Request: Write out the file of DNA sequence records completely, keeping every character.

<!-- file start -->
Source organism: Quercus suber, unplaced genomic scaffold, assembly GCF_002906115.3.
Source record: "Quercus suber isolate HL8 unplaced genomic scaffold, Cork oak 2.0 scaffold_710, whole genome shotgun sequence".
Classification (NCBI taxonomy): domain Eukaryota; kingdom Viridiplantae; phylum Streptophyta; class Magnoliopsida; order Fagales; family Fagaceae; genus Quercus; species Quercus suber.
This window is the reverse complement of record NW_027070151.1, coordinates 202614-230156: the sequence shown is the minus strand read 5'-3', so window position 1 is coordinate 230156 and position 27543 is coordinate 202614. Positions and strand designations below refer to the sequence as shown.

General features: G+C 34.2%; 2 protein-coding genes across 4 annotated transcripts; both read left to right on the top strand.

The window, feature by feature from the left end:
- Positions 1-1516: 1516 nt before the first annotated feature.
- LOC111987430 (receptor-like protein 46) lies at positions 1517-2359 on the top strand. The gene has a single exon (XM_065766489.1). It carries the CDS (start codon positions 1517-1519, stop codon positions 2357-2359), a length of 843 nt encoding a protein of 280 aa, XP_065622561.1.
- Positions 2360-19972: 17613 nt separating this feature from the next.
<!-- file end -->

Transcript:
Source organism: Quercus suber, unplaced genomic scaffold, assembly GCF_002906115.3.
Source record: "Quercus suber isolate HL8 unplaced genomic scaffold, Cork oak 2.0 scaffold_710, whole genome shotgun sequence".
Classification (NCBI taxonomy): domain Eukaryota; kingdom Viridiplantae; phylum Streptophyta; class Magnoliopsida; order Fagales; family Fagaceae; genus Quercus; species Quercus suber.
This window is the reverse complement of record NW_027070151.1, coordinates 202614-230156: the sequence shown is the minus strand read 5'-3', so window position 1 is coordinate 230156 and position 27543 is coordinate 202614. Positions and strand designations below refer to the sequence as shown.

General features: G+C 34.2%; 2 protein-coding genes across 4 annotated transcripts; both read left to right on the top strand.

The window, feature by feature from the left end:
- Positions 1-1516: 1516 nt before the first annotated feature.
- LOC111987430 (receptor-like protein 46) lies at positions 1517-2359 on the top strand. The gene has a single exon (XM_065766489.1). It carries the CDS (start codon positions 1517-1519, stop codon positions 2357-2359), a length of 843 nt encoding a protein of 280 aa, XP_065622561.1.
- Positions 2360-19972: 17613 nt separating this feature from the next.